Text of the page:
How do you know a mediator is any good at what they do?
There is no formula for figuring out who the “best” mediators are – there is no governing body that determines minimal qualifications for a professional mediator. Even if there were, education and mediation training don’t guarantee competence, because a “good” mediator also possesses certain internal attributes that aren’t necessarily learned in a classroom.
This article lists external and internal attributes that the most effective mediators possess.
Mediators in the United States are not required to meet a uniform standard of education or training for beginning to practice mediation; each state has its own requirements, or, in many cases, none at all.
For this reason, it can be difficult to evaluate the qualifications of a potential mediator. We recommend paying particular attention to the following external attributes of mediators you are considering for hire:
How much training has the mediator received?
Was any of the training specific to a certain area of practice (e.g., family, landlord/tenant)?
How recently was the mediator trained? Do they attend refresher courses and keep up on current mediation techniques?
For how long has this mediator been in practice? Full-time or part-time?
How many mediations has this mediator conducted, and how many were similar to yours?
Does this mediator specialize in the area of your particular dispute?
Does this mediator belong to an organization requiring adherence to certain standards?
Does this mediator serve on the board of any relevant organizations?
Philosophy and approach
What philosophy does this mediator apply to their work? Do they describe their work as facilitative, transformative, and/or evaluative? Take note of how the mediator describes their process, then consider what that would look like when applied to your case.
What kind of interaction with disputants does the mediator like to have?
Are fees charged by the session, by the hour, by the case?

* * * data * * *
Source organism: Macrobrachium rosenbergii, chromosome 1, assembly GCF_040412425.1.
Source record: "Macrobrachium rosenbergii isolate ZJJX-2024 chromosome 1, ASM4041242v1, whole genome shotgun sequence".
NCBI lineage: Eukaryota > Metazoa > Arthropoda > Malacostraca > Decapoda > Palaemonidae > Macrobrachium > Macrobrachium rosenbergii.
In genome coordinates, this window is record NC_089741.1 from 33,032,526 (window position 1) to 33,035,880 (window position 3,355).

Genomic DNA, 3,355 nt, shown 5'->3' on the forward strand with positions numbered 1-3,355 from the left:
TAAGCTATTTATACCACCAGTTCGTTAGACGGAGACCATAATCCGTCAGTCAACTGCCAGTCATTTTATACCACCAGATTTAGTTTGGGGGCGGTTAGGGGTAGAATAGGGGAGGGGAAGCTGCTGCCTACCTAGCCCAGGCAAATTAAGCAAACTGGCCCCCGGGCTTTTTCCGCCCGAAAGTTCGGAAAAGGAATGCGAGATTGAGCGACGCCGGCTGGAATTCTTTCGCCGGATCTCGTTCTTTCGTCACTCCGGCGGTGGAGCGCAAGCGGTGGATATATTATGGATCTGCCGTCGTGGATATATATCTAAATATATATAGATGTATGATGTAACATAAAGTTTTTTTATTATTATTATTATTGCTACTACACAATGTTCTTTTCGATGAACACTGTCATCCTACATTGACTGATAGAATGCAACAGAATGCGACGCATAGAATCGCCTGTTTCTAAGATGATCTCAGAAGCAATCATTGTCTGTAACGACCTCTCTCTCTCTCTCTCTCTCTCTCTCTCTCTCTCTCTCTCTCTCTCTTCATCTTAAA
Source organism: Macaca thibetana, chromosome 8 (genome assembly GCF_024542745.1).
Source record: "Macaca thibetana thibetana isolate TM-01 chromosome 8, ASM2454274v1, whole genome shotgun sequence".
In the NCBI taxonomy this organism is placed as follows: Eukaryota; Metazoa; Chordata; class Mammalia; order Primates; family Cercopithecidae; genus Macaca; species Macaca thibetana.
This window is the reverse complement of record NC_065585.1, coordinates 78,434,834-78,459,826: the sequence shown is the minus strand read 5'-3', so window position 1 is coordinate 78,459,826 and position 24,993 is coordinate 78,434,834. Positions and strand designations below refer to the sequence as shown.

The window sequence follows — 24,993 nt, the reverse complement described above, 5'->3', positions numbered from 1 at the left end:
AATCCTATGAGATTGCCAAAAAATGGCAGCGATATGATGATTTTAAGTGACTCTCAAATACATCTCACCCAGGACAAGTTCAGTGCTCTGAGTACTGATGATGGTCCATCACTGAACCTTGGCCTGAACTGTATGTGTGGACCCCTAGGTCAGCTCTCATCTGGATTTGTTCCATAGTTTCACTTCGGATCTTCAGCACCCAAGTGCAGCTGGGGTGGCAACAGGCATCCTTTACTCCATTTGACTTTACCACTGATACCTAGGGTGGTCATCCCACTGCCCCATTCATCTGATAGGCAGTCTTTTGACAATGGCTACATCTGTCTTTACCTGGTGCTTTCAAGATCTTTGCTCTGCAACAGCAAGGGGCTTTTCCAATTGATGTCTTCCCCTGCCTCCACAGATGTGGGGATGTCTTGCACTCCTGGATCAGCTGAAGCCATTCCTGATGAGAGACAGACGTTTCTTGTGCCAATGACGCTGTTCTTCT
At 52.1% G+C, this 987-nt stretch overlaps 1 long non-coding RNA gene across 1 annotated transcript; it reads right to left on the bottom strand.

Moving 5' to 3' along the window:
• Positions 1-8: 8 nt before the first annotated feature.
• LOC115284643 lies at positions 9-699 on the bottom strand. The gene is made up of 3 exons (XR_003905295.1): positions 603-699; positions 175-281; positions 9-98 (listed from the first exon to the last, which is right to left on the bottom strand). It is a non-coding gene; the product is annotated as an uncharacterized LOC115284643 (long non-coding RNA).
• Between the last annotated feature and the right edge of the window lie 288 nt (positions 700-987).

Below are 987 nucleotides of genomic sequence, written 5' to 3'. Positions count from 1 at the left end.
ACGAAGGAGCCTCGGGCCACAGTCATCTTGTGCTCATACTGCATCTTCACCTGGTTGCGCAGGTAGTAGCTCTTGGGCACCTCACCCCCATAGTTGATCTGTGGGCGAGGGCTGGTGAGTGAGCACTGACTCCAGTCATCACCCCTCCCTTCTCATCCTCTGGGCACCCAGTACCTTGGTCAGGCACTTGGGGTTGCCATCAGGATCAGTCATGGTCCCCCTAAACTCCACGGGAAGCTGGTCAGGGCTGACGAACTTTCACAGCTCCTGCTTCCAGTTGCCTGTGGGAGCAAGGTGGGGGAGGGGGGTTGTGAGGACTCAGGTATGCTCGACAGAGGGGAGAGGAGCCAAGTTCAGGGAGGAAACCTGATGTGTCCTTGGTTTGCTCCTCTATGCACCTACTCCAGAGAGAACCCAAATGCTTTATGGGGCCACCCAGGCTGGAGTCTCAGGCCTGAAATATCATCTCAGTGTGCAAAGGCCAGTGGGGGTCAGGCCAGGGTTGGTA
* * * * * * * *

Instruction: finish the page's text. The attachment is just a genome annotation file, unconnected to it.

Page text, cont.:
What about the things that can’t be listed on a profile page? Christopher Honeyman, noted expert on mediator competency and author of more than 50 articles about mediation ethics, identified these 5 internal attributes as common to the most effective mediators:
Effective mediators are able to quickly identify relevant information. They ask questions to gain an understanding of both the facts of the case and of parties’ underlying interests and motivations.
Mediators should handle the knowledge of parties’ underlying interests with empathy and consideration. They are willing to ask emotionally difficult questions and do so in an unbiased and respectful manner.
Inventive and problem-solving
Effective mediators help disputants discover common ground and guide them toward mutual understanding from there; they are willing to be inventive with unusual situations.
Verbal expressions, gestures, and eye contact are consistently and effectively used by good mediators to structure an environment in which disputants are willing to re-examine their positions. They maintain a safe and relatively calm atmosphere with confidence and communicative body language.
Capably manages interactions
Mediators should keep the parties on track and working toward the issues they have identified as central to their conflict, and call for breaks or private caucuses when needed. A good mediator knows when allowing tension to rise will be productive and when to effectively defuse tension. These tactics must demonstrate sensitivity to the disputants’ needs (e.g., emotional, cultural) and remain neutral.
After you select your mediator – and hopefully, settle your case – it’s time to help others consider this mediator for their own cases. A testimonial and/or recommendation of your mediator provides vital information for other people in conflict, particularly about the mediator’s internal attributes that can’t be seen on a profile page.
Additionally, a testimonial helps to spread the word that mediation is a quick, confidential, and cost-effective way to settle disputes out of court.